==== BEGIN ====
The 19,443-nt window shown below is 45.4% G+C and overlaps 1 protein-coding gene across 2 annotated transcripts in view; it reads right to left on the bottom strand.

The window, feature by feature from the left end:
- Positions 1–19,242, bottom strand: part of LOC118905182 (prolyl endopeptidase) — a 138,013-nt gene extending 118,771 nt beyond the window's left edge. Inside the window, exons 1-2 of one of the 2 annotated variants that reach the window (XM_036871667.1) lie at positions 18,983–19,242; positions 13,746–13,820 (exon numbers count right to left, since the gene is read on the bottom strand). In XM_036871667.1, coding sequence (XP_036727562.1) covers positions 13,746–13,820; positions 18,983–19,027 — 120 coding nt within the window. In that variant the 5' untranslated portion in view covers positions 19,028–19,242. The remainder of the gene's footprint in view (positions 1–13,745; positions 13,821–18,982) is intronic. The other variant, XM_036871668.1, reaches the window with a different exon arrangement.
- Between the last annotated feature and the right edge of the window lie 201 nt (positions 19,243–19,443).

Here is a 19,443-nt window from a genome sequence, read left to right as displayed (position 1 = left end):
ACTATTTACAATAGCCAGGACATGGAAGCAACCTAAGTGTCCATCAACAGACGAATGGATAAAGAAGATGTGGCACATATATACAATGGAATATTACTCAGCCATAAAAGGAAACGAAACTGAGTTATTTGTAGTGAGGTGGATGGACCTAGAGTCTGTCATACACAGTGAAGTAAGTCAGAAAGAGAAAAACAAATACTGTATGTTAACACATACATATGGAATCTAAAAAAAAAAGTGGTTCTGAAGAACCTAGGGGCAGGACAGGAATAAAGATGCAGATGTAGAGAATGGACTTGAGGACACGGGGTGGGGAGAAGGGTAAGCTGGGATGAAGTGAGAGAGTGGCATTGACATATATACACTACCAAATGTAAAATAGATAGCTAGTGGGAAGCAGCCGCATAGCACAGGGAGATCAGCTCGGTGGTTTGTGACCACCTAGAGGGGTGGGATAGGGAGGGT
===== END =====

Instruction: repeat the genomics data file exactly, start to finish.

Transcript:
The 19,443-nt window shown below is 45.4% G+C and overlaps 1 protein-coding gene across 2 annotated transcripts in view; it reads right to left on the bottom strand.

The window, feature by feature from the left end:
- Positions 1–19,242, bottom strand: part of LOC118905182 (prolyl endopeptidase) — a 138,013-nt gene extending 118,771 nt beyond the window's left edge. Inside the window, exons 1-2 of one of the 2 annotated variants that reach the window (XM_036871667.1) lie at positions 18,983–19,242; positions 13,746–13,820 (exon numbers count right to left, since the gene is read on the bottom strand). In XM_036871667.1, coding sequence (XP_036727562.1) covers positions 13,746–13,820; positions 18,983–19,027 — 120 coding nt within the window. In that variant the 5' untranslated portion in view covers positions 19,028–19,242. The remainder of the gene's footprint in view (positions 1–13,745; positions 13,821–18,982) is intronic. The other variant, XM_036871668.1, reaches the window with a different exon arrangement.
- Between the last annotated feature and the right edge of the window lie 201 nt (positions 19,243–19,443).

Here is a 19,443-nt window from a genome sequence, read left to right as displayed (position 1 = left end):
ACTATTTACAATAGCCAGGACATGGAAGCAACCTAAGTGTCCATCAACAGACGAATGGATAAAGAAGATGTGGCACATATATACAATGGAATATTACTCAGCCATAAAAGGAAACGAAACTGAGTTATTTGTAGTGAGGTGGATGGACCTAGAGTCTGTCATACACAGTGAAGTAAGTCAGAAAGAGAAAAACAAATACTGTATGTTAACACATACATATGGAATCTAAAAAAAAAAGTGGTTCTGAAGAACCTAGGGGCAGGACAGGAATAAAGATGCAGATGTAGAGAATGGACTTGAGGACACGGGGTGGGGAGAAGGGTAAGCTGGGATGAAGTGAGAGAGTGGCATTGACATATATACACTACCAAATGTAAAATAGATAGCTAGTGGGAAGCAGCCGCATAGCACAGGGAGATCAGCTCGGTGGTTTGTGACCACCTAGAGGGGTGGGATAGGGAGGGT